Wednesday, March 12, 2014

Debunking the Indian economy machine

This article was first published in the business section of on March 12, 2014; co-author: Khemchand H. Sakaldeepi, Swiss Re

The subject of economics has always been very fascinating and yet confusing. Many curious and critical minds find it difficult to actually understand the state of our economy. We all understand the meaning of GDP, IIP, inflation, interest rates and intervention of central bank, that is, the RBI, to control money flow, the volatility of Indian rupee etc. But it is very difficult to join all the dots.

The media and academia are ripe with reports, articles and peer reviewed papers. All of these are many times contradictory and have their own school of thought, and for a common man it is difficult to comprehend.

In this article we will attempt to put the conceptual pieces together. This article is divided into four parts. The first part introduces transactions, credit, interest rates and inflation. The second part will deal with the importance of credit and introduces de-leveraging. The third part will talk about the impact of deleveraging and introduces fiscal deficit. The concluding part, weaves all the different parts of the economic machinery together to help the readers take a view on the current economic scenario in India.

How the Economic Machine Works
Let us begin by summarising the framework created by Ray Dalio of Bridewater Associates. He presents a very robust framework to understand 'How the economic machine works'. If one understands this well, the rest will be just nuts and bolts to play with.

Let us begin by imagining that the economy works like a simple machine. This is something that many people do not understand, or if some do understand it, then they are at disagreement over how it actually works. This is the exact reason why policy-makers and economists just cannot come to a conclusion when taking critical decisions. Therefore Dalio presents a simple template that can help us in more ways than we can imagine.

The economy is made up of simple parts called ‘transactions’ that come together and is repeated over and over again. These transactions, above all, are driven by human nature. Some assume that they are rational and others say they are irrational. These transactions create three main forces that drive the economy:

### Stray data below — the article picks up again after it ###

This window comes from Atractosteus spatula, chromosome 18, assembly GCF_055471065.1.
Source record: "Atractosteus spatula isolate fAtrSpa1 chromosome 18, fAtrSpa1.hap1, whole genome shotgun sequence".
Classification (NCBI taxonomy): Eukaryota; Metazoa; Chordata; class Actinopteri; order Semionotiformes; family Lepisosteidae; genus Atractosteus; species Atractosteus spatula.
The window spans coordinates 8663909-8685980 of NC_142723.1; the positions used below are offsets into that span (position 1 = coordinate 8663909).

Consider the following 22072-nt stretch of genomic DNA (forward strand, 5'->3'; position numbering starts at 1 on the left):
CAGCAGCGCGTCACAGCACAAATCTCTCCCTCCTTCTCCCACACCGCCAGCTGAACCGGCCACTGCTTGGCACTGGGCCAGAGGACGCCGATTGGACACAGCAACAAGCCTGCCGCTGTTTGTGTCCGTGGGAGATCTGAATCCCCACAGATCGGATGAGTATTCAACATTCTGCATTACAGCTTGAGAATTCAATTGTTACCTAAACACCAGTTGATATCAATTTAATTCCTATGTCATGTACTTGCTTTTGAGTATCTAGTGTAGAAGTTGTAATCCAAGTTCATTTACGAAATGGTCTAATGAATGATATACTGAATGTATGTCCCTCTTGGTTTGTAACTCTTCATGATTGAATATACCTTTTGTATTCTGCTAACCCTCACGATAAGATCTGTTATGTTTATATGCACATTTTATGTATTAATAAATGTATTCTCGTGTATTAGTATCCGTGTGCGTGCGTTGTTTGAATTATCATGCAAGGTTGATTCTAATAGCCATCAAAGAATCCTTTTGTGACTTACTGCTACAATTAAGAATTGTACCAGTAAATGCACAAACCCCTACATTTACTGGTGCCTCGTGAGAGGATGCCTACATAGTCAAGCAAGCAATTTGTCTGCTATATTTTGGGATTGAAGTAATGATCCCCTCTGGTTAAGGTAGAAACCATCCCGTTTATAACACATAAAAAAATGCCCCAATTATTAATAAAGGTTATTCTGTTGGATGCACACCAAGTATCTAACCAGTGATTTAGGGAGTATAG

·                     Productivity growth
·                     The short term debt cycle
·                     The long term debt cycle

The transaction here refers to quid pro quo where the Numéraire (unit) is usually the currency (due to historical reasons) issued by a statutory body of the government of various countries (There are other interesting forms of money but we shall not deal with them in this article).

In any transaction we have a buyer paying for goods and services using money (store of wealth) and/or credit (store of expected future wealth) to the seller.  This summation drives the economy. If we can understand transactions then we can also understand the economy.

The biggest participant in these transactions is the government. It consists of the central and state governments and the central bank, the RBI in our case. The government collects money in the form of taxes (direct and indirect) and the RBI controls the flow of money in the country.

The RBI has two basic tools to influence the flow of money and credit in the economy -- interest rates and printing new money. We must now pay attention to credit.

This is the most important and least understood concept. It is important because it is a really big and volatile part of the economy. Credit can be created out of thin air. All we need is a buyer (borrower) and a seller (lender).

The buyer in principle borrows to pay for his present needs and the lender just acts as a facilitator for the prospect of increasing the value of their excess money. Here come the interest rates.

When the interest rates are low then people are more likely to borrow than when the interest rates are high. The RBI controls the interest rates that it charges the banks for giving them money (repo rate).

The historical interest rates and inflation rate in India are shown in the chart below. One can note that the rate has gradually been increasing since 2010 to curb inflation in India.

When credit is created it becomes debt. This is an asset for the lender but a liability for the borrower. When the debt is settled then the asset and liability both disappear.

The Debt to GDP or the level of credit with respect to the assets and goods that produced is given below. Fortunately we are well off here as compared to other countries like Japan (214.3%), Singapore (114%) and USA (72.5%).

Yet, they are supposedly (based on some mathematical default models) more likely to pay off their debt in the long run than India. India at 67.57% lags behind China (31.7%), Brazil (54.9%) and Russia (12.2%).

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